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Thursday, 23 October 2014

Thursday, October 23, 2014 Posted by Hari No comments Labels:
Posted by Hari on Thursday, October 23, 2014 with No comments | Labels:


Chair of the US Federal Reserve Janet Yellen says income inequality is un-American
Yellen suggested that such a trend, unaddressed, was contrary to the founding principles of the United States. “I think it is appropriate to ask whether this trend is compatible with values rooted in our nation’s history, among them the high value Americans have traditionally placed on equality of opportunity,” she said. She also cited the “Great Gatsby curve,” – “the finding that, among advanced economies, greater income inequality is associated with diminished intergenerational mobility”. Yellen’s comments dovetail with concerns about inequality among other global central bankers. Yves Mersch, the governor of the central bank of Luxembourg, took a stand this morning against massive stimulus measures from the Federal Reserve and the European Central Bank, on the reasoning that they widen the gap between the rich and poor. Separately, Treasury Secretary Jack Lew recently encouraged the World Bank to address inequality in developing economies. The strong tone of Yellen’s speech adds to the increasing discussion around economic inequality that was first popularized by the Occupy movement and then crystallized in the blockbuster success of Thomas Piketty’s Capital in the 21st Century, which posited in part that invested and inherited wealth will always accumulate faster than general economic growth. Yellen cited Piketty’s book and his other work with his frequent research partner, Emmanuel Saez. GUARDIAN

Institute of Directors backs TUC claim for higher wages
Christian May, head of campaigns at the IoD, said: “We have sympathy with the TUC’s argument because it remains the case that too many people are still feeling the effects of the recession more keenly than the benefits of the recovery.” “When the TUC protests about the pay gap between bosses and workers, remember they are not talking about business in general, but about a tiny number of people who run the world’s biggest firms. The boards of these companies can no longer be deaf to public opinion,” said May. He said pay rises were “on the cards” for employees of small- and medium-sized businesses. The IoD said that the majority of the lobby group’s members earned £100,000 a year. While this was a “significant amount” it was “nothing like the astronomical sums paid to some of the very top bosses”, said May. The average annual pay of a FTSE 100 chief executive, according to a recent study by Incomes Data Services, is now £3m. GUARDIAN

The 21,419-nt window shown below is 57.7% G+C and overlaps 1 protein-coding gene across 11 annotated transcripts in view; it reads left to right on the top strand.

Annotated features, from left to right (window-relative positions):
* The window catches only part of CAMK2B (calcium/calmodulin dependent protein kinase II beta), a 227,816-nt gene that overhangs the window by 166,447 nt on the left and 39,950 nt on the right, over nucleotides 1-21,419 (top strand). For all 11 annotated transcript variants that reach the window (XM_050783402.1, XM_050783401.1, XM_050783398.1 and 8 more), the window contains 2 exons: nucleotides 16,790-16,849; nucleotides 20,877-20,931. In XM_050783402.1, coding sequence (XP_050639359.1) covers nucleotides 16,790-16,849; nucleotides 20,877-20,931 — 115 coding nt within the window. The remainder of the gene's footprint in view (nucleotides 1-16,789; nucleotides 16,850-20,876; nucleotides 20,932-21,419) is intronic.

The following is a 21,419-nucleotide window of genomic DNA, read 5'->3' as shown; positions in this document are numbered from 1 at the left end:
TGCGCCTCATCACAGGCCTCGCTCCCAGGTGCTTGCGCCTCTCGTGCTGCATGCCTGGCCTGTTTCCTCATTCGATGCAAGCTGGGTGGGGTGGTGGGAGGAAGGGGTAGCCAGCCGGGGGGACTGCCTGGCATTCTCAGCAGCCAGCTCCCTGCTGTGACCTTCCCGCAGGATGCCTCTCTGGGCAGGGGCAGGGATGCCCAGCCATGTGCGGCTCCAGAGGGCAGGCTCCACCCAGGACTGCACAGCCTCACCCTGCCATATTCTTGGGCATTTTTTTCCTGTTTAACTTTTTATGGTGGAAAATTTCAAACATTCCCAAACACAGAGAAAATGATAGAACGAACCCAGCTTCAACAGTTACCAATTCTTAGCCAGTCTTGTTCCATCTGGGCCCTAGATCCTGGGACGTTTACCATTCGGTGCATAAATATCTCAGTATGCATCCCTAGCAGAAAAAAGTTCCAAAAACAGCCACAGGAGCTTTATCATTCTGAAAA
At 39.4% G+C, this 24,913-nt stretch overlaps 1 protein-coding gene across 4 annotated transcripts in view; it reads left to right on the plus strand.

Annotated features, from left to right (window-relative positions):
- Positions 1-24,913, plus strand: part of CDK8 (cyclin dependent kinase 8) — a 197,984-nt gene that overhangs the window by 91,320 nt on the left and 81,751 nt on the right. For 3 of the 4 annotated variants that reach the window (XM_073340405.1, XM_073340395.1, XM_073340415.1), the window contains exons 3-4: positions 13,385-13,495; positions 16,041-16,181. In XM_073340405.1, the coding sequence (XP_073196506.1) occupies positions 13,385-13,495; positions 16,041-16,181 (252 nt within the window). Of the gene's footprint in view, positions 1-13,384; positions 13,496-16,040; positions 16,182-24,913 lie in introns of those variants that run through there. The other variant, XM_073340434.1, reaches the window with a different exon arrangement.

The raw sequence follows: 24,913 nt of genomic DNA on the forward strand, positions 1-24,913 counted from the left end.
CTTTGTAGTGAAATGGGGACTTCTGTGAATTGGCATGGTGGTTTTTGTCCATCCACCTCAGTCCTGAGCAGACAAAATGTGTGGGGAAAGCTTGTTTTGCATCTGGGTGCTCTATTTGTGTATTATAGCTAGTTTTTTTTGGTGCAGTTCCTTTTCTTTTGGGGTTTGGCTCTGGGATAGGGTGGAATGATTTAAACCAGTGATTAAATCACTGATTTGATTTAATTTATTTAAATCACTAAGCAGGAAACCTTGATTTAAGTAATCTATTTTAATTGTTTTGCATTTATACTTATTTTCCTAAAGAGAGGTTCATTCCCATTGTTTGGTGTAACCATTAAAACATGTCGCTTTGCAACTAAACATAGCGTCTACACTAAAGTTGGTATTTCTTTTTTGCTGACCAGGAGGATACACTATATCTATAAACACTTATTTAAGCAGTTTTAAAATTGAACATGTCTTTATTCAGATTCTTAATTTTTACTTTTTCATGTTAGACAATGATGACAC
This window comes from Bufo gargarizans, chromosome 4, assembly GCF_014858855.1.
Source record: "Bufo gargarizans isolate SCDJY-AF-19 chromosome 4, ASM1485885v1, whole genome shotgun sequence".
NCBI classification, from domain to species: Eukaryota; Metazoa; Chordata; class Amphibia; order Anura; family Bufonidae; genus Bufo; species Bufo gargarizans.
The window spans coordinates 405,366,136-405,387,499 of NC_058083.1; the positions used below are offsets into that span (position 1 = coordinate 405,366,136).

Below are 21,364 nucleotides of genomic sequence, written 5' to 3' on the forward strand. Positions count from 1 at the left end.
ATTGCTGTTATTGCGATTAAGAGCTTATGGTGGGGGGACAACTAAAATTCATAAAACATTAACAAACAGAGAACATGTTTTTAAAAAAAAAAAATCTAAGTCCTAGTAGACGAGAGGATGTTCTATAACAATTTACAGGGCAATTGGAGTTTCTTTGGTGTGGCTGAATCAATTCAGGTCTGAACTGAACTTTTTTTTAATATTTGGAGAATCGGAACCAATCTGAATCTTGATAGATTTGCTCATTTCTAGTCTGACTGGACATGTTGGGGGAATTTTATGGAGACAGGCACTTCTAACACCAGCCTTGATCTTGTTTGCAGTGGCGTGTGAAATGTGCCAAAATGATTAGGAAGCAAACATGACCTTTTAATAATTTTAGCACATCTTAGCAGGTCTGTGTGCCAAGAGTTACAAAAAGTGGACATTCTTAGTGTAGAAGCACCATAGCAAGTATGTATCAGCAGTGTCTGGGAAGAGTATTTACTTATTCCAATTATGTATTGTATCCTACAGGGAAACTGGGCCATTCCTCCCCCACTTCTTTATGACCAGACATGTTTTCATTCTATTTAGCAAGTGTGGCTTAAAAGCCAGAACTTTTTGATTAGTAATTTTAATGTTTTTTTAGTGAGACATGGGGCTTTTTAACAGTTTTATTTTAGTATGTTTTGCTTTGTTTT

Pay protests bring tens of thousands onto UK city streets
Leaders of some of the UK's biggest trade unions criticised the government, saying pay had fallen despite the economic upturn. The TUC says average wages have fallen by £50 a week in real terms since 2008. Dave Prentis, general secretary of the Unison union, said "Our members didn't cause this recession, our members didn't cause the failures of the banks." Len McCluskey, general secretary of the Unite union, said Labour should support workers by offering a "clear socialist alternative" to the Conservatives at the next election. "I say to Labour - stop being scared of your own shadow. Don't shrink what you offer the British people," he said. Public sector workers including teachers, nurses, civil servants and hospital workers were among those taking part in the protests, alongside rail and postal workers and others from private firms. The marches come after industrial action by health workers on Monday - the first strike over pay in the NHS since the 1980s and the first time midwives had ever taken action. The government says pay restraint has safeguarded jobs and services. BBC NEWS

We'll sue if you flout crackdown on bankers’ bonuses, EU tells Bank of England